There are several prevailing narratives for what went wrong to cause the financial crisis. Was it too much government involvement in the markets via Fannie and Freddie? Was it not enough government regulation of Wall Street? Brookings Fellows Douglas J. Elliott and Martin Neil Baily recently published a paper examining this question. They prefer a comprehensive approach to explaining the crisis, and so do I. Although I have a few minor quibbles with some of their analysis, I think their underlying thesis is spot-on.
Elliott and Baily present three potential narratives for explaining what caused the crisis:
Narrative 1: It was the fault of the government, which encouraged a massive housing bubble and mishandled the ensuing crisis.
Narrative 2: It was Wall Street's fault, stemming from greed, arrogance, stupidity, and misaligned incentives, especially in compensation structures.
Narrative 3: "Everyone" was at fault: Wall Street, the government, and our wider society. People in all types of institutions and as individuals became blasé about risk-taking and leverage, creating a bubble across a wide range of investments and countries.
The first narrative is favored by conservatives; the second narrative is favored by liberals. The third narrative should be favored by anyone who reviews the situation in an objective, unbiased light. Both of the first two narratives are correct in some ways and incorrect in other ways. So much went wrong to create such a disastrous market failure that it cannot be blamed on only housing or just Wall Street greed.
In their paper, the authors explain that there was certainly an enormous housing bubble that formed, and it was likely intensified by government sponsored entities like Fannie Mae and Freddie Mac. But there were also other smaller bubbles in areas like commercial real estate and leveraged loans. They say:
This does not rule out the possibility that housing started the problem and the blow was so strong that it took down the other sectors. However, it is strongly suggestive that the imbalances in other areas were also very large prior to the housing bubble bursting, reinforcing the notion of a more comprehensive bubble made up of many sectoral bubbles.
They theorize that the reason for such cheap credit that spawned so many bubbles was because investors' aversion to risk fundamentally changed over the past few decades. I agree -- to a point.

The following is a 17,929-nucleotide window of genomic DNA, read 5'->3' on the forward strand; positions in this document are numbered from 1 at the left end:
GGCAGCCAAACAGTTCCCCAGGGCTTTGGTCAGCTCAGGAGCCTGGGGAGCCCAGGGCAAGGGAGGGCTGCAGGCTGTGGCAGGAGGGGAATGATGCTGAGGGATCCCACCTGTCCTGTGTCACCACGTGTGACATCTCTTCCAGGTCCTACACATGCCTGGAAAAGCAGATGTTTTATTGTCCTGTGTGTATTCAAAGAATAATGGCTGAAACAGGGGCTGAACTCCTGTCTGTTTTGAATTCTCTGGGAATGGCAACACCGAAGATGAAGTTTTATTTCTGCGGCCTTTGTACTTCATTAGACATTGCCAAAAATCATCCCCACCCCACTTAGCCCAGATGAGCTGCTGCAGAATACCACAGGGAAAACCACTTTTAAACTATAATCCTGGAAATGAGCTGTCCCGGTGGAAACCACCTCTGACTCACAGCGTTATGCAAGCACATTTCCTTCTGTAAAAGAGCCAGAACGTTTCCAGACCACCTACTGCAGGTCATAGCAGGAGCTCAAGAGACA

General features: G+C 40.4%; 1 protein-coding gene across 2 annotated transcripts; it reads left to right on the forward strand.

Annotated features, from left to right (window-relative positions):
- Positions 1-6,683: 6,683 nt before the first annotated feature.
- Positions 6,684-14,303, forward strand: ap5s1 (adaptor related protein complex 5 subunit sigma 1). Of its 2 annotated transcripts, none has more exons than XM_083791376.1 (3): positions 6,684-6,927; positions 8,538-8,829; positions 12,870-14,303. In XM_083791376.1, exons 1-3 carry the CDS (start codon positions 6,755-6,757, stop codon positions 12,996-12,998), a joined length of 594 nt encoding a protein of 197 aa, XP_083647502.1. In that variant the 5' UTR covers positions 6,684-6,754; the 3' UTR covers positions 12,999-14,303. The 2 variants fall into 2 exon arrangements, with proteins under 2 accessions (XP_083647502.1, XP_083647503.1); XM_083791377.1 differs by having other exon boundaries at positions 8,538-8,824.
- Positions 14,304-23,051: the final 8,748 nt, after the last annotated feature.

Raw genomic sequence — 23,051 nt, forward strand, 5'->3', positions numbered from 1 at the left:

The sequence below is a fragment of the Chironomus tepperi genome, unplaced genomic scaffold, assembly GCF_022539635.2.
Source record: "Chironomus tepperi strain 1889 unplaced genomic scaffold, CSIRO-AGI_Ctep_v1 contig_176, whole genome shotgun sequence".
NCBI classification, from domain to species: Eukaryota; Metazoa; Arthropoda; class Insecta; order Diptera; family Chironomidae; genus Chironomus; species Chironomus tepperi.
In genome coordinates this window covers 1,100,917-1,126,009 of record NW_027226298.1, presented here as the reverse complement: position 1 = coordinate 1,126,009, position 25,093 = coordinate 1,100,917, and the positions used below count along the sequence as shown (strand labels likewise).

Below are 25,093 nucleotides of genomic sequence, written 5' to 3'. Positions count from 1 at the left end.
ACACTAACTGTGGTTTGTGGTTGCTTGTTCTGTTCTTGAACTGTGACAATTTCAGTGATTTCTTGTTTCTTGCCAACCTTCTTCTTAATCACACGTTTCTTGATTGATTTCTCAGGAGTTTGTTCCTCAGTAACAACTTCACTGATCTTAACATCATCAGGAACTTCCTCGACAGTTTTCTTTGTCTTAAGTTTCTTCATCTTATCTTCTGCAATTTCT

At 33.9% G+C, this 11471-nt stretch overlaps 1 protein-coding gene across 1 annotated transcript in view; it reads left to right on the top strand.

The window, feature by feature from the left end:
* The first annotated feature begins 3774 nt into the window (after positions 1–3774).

I believe that credit becoming so cheap in the housing market did affect credit in other markets. On some fundamental level, credit is credit. If it becomes incredibly cheap for some sector, then others will benefit, as arbitrage opportunities will exist if the gap in price between various credit markets becomes too large.
This was quite apparent with the securitization market. Credit spreads for residential mortgage-backed securities shrunk incredibly from 2003 through 2006. As a result, other AAA-rated securities had to follow suit. On some level, the return on AAA-rated bonds shouldn't differ that much, no matter what the underlying collateral. So you had a situation where securities based on commercial mortgages, credit cards, auto loans, business loans, and other assets also saw tighter spreads to their respective benchmarks. Asset-backed commercial paper and collateralized debt obligations also made credit easier and less expensive. Cheaper credit in the mortgage market drove cheaper credit in other markets.
This created a situation where irrationally bred more irrationality. So while I think that the authors should give the housing market a little more weight for causing other credit markets to create smaller bubbles, risk aversion surely had something to do with it. Investors' view of risk is what should prevent them from doing stupid things. They threw caution to the wind when they started believing that huge real estate returns created a new norm. That same attitude bled into other markets as well.
So I think there's little doubt that housing played a huge part, but I also think it's silly to say that it's the only thing that went wrong. As for what should be done, I think this statement by the Elliott and Baily is utterly sensible:
As we have said, our preference is for narrative 3, but that still leaves open the question of what policymakers can and should do. For our part, we believe that it makes sense to fix the many known problems that became evident during this crisis and to strengthen the rules on capital and liquidity, which serve as safeguards against any type of trouble and therefore do not necessitate guessing the exact form of a future crisis. Accepting that some crises may still occur does not imply that systemic weaknesses in the markets or regulation should be accepted passively.